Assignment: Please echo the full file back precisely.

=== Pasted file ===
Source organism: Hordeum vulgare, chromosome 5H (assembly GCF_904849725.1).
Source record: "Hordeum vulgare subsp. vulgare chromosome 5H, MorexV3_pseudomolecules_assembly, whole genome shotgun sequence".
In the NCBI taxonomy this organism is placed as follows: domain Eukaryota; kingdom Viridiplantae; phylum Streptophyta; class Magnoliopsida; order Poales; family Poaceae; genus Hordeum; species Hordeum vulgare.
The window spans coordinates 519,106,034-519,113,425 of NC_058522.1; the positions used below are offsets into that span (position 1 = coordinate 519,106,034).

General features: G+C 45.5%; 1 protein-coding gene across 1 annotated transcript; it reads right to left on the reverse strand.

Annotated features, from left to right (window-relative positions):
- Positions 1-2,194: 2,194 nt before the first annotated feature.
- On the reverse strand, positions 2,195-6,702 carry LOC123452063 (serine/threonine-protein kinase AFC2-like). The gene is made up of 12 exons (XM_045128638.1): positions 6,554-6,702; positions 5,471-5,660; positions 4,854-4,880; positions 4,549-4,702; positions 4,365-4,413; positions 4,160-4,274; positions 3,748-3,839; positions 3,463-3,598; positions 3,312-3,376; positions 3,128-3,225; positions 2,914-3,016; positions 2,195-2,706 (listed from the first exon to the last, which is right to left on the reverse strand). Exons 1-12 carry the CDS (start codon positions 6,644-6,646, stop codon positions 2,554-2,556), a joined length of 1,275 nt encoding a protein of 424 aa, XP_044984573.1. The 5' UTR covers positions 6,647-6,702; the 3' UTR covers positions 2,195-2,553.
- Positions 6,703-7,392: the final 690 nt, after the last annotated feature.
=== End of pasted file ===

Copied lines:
Source organism: Hordeum vulgare, chromosome 5H (assembly GCF_904849725.1).
Source record: "Hordeum vulgare subsp. vulgare chromosome 5H, MorexV3_pseudomolecules_assembly, whole genome shotgun sequence".
In the NCBI taxonomy this organism is placed as follows: domain Eukaryota; kingdom Viridiplantae; phylum Streptophyta; class Magnoliopsida; order Poales; family Poaceae; genus Hordeum; species Hordeum vulgare.
The window spans coordinates 519,106,034-519,113,425 of NC_058522.1; the positions used below are offsets into that span (position 1 = coordinate 519,106,034).

General features: G+C 45.5%; 1 protein-coding gene across 1 annotated transcript; it reads right to left on the reverse strand.

Annotated features, from left to right (window-relative positions):
- Positions 1-2,194: 2,194 nt before the first annotated feature.
- On the reverse strand, positions 2,195-6,702 carry LOC123452063 (serine/threonine-protein kinase AFC2-like). The gene is made up of 12 exons (XM_045128638.1): positions 6,554-6,702; positions 5,471-5,660; positions 4,854-4,880; positions 4,549-4,702; positions 4,365-4,413; positions 4,160-4,274; positions 3,748-3,839; positions 3,463-3,598; positions 3,312-3,376; positions 3,128-3,225; positions 2,914-3,016; positions 2,195-2,706 (listed from the first exon to the last, which is right to left on the reverse strand). Exons 1-12 carry the CDS (start codon positions 6,644-6,646, stop codon positions 2,554-2,556), a joined length of 1,275 nt encoding a protein of 424 aa, XP_044984573.1. The 5' UTR covers positions 6,647-6,702; the 3' UTR covers positions 2,195-2,553.
- Positions 6,703-7,392: the final 690 nt, after the last annotated feature.